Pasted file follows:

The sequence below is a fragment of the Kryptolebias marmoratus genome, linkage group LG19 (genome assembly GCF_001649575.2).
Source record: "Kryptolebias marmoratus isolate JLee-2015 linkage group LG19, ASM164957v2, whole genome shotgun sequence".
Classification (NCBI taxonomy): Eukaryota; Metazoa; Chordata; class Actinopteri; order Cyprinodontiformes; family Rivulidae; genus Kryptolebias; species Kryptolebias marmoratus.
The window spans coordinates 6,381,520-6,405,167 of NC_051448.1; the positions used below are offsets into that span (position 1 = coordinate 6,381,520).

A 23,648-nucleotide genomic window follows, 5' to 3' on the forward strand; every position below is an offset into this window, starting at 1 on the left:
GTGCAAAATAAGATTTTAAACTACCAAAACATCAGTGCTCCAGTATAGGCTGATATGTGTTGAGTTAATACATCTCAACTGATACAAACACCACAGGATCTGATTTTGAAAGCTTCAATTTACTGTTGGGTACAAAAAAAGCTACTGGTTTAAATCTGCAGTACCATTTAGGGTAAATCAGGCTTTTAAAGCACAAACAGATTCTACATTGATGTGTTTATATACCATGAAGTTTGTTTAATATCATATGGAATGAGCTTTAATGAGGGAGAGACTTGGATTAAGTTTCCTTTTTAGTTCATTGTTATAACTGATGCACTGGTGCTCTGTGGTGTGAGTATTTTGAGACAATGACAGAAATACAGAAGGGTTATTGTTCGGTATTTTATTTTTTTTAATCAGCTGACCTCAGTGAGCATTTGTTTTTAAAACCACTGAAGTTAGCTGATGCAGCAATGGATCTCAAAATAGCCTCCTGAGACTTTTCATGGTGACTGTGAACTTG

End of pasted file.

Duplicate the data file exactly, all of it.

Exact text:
The sequence below is a fragment of the Kryptolebias marmoratus genome, linkage group LG19 (genome assembly GCF_001649575.2).
Source record: "Kryptolebias marmoratus isolate JLee-2015 linkage group LG19, ASM164957v2, whole genome shotgun sequence".
Classification (NCBI taxonomy): Eukaryota; Metazoa; Chordata; class Actinopteri; order Cyprinodontiformes; family Rivulidae; genus Kryptolebias; species Kryptolebias marmoratus.
The window spans coordinates 6,381,520-6,405,167 of NC_051448.1; the positions used below are offsets into that span (position 1 = coordinate 6,381,520).

A 23,648-nucleotide genomic window follows, 5' to 3' on the forward strand; every position below is an offset into this window, starting at 1 on the left:
GTGCAAAATAAGATTTTAAACTACCAAAACATCAGTGCTCCAGTATAGGCTGATATGTGTTGAGTTAATACATCTCAACTGATACAAACACCACAGGATCTGATTTTGAAAGCTTCAATTTACTGTTGGGTACAAAAAAAGCTACTGGTTTAAATCTGCAGTACCATTTAGGGTAAATCAGGCTTTTAAAGCACAAACAGATTCTACATTGATGTGTTTATATACCATGAAGTTTGTTTAATATCATATGGAATGAGCTTTAATGAGGGAGAGACTTGGATTAAGTTTCCTTTTTAGTTCATTGTTATAACTGATGCACTGGTGCTCTGTGGTGTGAGTATTTTGAGACAATGACAGAAATACAGAAGGGTTATTGTTCGGTATTTTATTTTTTTTAATCAGCTGACCTCAGTGAGCATTTGTTTTTAAAACCACTGAAGTTAGCTGATGCAGCAATGGATCTCAAAATAGCCTCCTGAGACTTTTCATGGTGACTGTGAACTTG